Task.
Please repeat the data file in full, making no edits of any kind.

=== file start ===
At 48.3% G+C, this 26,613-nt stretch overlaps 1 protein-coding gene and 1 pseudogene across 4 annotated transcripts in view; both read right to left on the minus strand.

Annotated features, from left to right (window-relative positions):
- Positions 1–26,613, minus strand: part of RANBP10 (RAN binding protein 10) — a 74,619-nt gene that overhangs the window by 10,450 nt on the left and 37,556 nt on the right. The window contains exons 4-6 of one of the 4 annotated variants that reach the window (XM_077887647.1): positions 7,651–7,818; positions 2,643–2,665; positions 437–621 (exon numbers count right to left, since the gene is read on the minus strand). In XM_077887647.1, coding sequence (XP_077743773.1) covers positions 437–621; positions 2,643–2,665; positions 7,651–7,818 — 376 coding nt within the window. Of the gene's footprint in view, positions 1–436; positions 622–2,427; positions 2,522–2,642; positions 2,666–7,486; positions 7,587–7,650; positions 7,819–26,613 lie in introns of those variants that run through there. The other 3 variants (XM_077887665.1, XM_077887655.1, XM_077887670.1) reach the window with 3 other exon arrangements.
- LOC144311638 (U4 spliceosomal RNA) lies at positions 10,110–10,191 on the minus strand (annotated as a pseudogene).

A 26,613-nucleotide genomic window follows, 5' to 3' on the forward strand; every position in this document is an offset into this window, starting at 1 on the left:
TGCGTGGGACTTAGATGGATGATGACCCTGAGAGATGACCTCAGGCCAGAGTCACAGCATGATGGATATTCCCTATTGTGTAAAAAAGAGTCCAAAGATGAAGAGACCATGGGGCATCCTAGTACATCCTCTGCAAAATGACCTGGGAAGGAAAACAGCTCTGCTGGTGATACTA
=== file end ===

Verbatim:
At 48.3% G+C, this 26,613-nt stretch overlaps 1 protein-coding gene and 1 pseudogene across 4 annotated transcripts in view; both read right to left on the minus strand.

Annotated features, from left to right (window-relative positions):
- Positions 1–26,613, minus strand: part of RANBP10 (RAN binding protein 10) — a 74,619-nt gene that overhangs the window by 10,450 nt on the left and 37,556 nt on the right. The window contains exons 4-6 of one of the 4 annotated variants that reach the window (XM_077887647.1): positions 7,651–7,818; positions 2,643–2,665; positions 437–621 (exon numbers count right to left, since the gene is read on the minus strand). In XM_077887647.1, coding sequence (XP_077743773.1) covers positions 437–621; positions 2,643–2,665; positions 7,651–7,818 — 376 coding nt within the window. Of the gene's footprint in view, positions 1–436; positions 622–2,427; positions 2,522–2,642; positions 2,666–7,486; positions 7,587–7,650; positions 7,819–26,613 lie in introns of those variants that run through there. The other 3 variants (XM_077887665.1, XM_077887655.1, XM_077887670.1) reach the window with 3 other exon arrangements.
- LOC144311638 (U4 spliceosomal RNA) lies at positions 10,110–10,191 on the minus strand (annotated as a pseudogene).

A 26,613-nucleotide genomic window follows, 5' to 3' on the forward strand; every position in this document is an offset into this window, starting at 1 on the left:
TGCGTGGGACTTAGATGGATGATGACCCTGAGAGATGACCTCAGGCCAGAGTCACAGCATGATGGATATTCCCTATTGTGTAAAAAAGAGTCCAAAGATGAAGAGACCATGGGGCATCCTAGTACATCCTCTGCAAAATGACCTGGGAAGGAAAACAGCTCTGCTGGTGATACTA